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All those Wonderful Stories

First Air Travelers to Mecca

From the Journal of Captain Frank Kennedy, November 26, 1988

On returning from Mecca with a load of passengers bound for Teheran, I had to stop at Abaddan for fuel.  Abaddan is an Iranian port city on the Persian Gulf, about half way between Mecca and Teheran. It had a fairly good airport for that part of the world, one we had helped the Iranians construct during WW II. The airport was in a good location for our operation in the Middle East and we used it many times. Matt Kornell was my copilot and had been with me on several trips. He knew that part of the Middle East well from having ferried military planes to Russia through Iran during WW II. He was very capable and I appreciated having him along. Matt must have been a hyperactive child for he could never let anything slip by if some action could be taken to correct or improve it. Looking back on those times, I don't know how I managed to keep my cool, but I usually kept Matt's energies funneled in the right direction and we got along pretty well.


It was late on a dark night when we landed and pulled up to the terminal at Abaddan. All of our passengers were Muslims from far out in the rural area of northern Iran. They wore robes and turbans and all carried unusual items with them, under their robes - such items as small cook stoves, food, knives and other equipment. These people were very stern and unsmiling and seemed to view us with suspicion.  We tried to overlook any unusual activity and get by with as little friction as possible.


Our Muslim passangers wanted to take advantage of the stop at Abaddan to fulfill one of their five daily prayer obligations. They left the plane as soon as the ramp was in place and the door opened and each put down his prayer rug on the nearest open space at the bottom of the ramp. By the time the crew was ready to leave the plane, all of the available space between the plane and terminal was covered by our praying passengers. We had to carefully step between them as we made our way to the -terminal.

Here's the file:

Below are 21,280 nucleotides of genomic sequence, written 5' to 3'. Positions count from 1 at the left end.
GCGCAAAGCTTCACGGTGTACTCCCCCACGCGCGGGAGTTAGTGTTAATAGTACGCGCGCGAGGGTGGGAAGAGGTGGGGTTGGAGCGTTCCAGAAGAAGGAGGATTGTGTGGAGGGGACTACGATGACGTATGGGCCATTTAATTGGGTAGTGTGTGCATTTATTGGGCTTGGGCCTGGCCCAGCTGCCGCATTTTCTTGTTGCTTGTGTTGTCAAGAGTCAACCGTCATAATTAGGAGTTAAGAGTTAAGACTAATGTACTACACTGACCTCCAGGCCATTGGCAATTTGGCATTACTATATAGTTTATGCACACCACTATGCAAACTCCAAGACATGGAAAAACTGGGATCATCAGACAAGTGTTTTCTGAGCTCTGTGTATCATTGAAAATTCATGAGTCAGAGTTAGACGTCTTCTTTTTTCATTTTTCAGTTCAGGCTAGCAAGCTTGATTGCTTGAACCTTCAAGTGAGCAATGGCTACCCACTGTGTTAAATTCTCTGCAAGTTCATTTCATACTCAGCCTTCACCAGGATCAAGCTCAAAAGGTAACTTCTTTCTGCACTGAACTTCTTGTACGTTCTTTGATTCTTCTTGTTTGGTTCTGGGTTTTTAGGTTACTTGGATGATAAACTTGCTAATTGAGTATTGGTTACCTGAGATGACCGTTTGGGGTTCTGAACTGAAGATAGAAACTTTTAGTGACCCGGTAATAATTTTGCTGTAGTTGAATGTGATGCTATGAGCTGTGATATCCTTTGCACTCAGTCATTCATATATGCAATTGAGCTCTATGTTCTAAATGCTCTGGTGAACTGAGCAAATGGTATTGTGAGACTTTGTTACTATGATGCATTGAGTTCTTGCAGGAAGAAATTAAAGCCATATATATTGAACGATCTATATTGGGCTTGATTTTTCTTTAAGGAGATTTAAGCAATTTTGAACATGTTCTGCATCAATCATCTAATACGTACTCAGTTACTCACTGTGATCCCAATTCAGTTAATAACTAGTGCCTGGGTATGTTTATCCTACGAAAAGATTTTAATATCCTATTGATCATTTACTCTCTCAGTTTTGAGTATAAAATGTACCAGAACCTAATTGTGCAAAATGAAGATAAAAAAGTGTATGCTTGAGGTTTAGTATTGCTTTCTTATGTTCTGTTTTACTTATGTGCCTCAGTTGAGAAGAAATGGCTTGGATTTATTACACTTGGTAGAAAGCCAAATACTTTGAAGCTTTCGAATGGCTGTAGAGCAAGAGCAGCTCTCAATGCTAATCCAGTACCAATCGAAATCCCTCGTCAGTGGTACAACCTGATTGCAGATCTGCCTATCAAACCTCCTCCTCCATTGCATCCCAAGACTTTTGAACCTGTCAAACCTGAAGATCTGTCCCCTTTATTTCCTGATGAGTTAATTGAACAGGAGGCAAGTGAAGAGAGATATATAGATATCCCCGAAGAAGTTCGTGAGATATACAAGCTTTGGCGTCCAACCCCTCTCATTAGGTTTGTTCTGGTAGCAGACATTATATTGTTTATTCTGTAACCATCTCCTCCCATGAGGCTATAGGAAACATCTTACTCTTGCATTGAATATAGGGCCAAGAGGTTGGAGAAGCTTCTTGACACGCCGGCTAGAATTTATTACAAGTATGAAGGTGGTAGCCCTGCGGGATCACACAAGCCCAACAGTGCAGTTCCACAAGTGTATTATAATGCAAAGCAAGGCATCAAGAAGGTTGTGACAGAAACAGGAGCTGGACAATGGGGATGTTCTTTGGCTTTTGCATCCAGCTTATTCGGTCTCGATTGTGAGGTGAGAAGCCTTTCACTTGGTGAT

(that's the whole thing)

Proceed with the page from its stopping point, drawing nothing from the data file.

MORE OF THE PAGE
As we made our way past the last few worshippers Matt stopped me. "Frank, he said "They're praying in the wrong direction." I tried to keep him walking with my hand on his arm but he pulled away from me and went to the nearest worshipper. He put a hand on the man's shoulder as he was kneeling on his rug. I expected the worst, for here was an "infidel" interrupting the prayers of a faithful one.


 couldn't hear the conversation but Matt pointed to the southwest, making a cutting motion with his hand. "Mecca, Mecca" I heard him say several times. It was almost directly opposite from the direction all were facing. The man shook his head in doubt but looked up at the night sky where Matt was pointing out the location of several prominent stars.

He could see immediately that Matt was right and bowed in a thanking gesture to him. The man interrupted the prayers of several others nearby and they all turned their rugs around as the word traveled through the crowd.

When these passengers had come off the plane, the first ones to begin their prayers had lined up with the plane - in the direction the tail was pointing - and the others had followed their lead without checking. Matt had correctly assumed that their prayer direction was important to them. When our fueling and other business had been taken care of and we were returning to the plane to continue the flight, the prayers were over and the man thanked Matt again. I never knew why Matt felt compelled to correct them but I suspected that he just wanted to know first-hand if the direction in which they prayed was really all that important to them.


Above:  Captain Frank Kennedy at Transocean Airlines Operations Office, Jiddah

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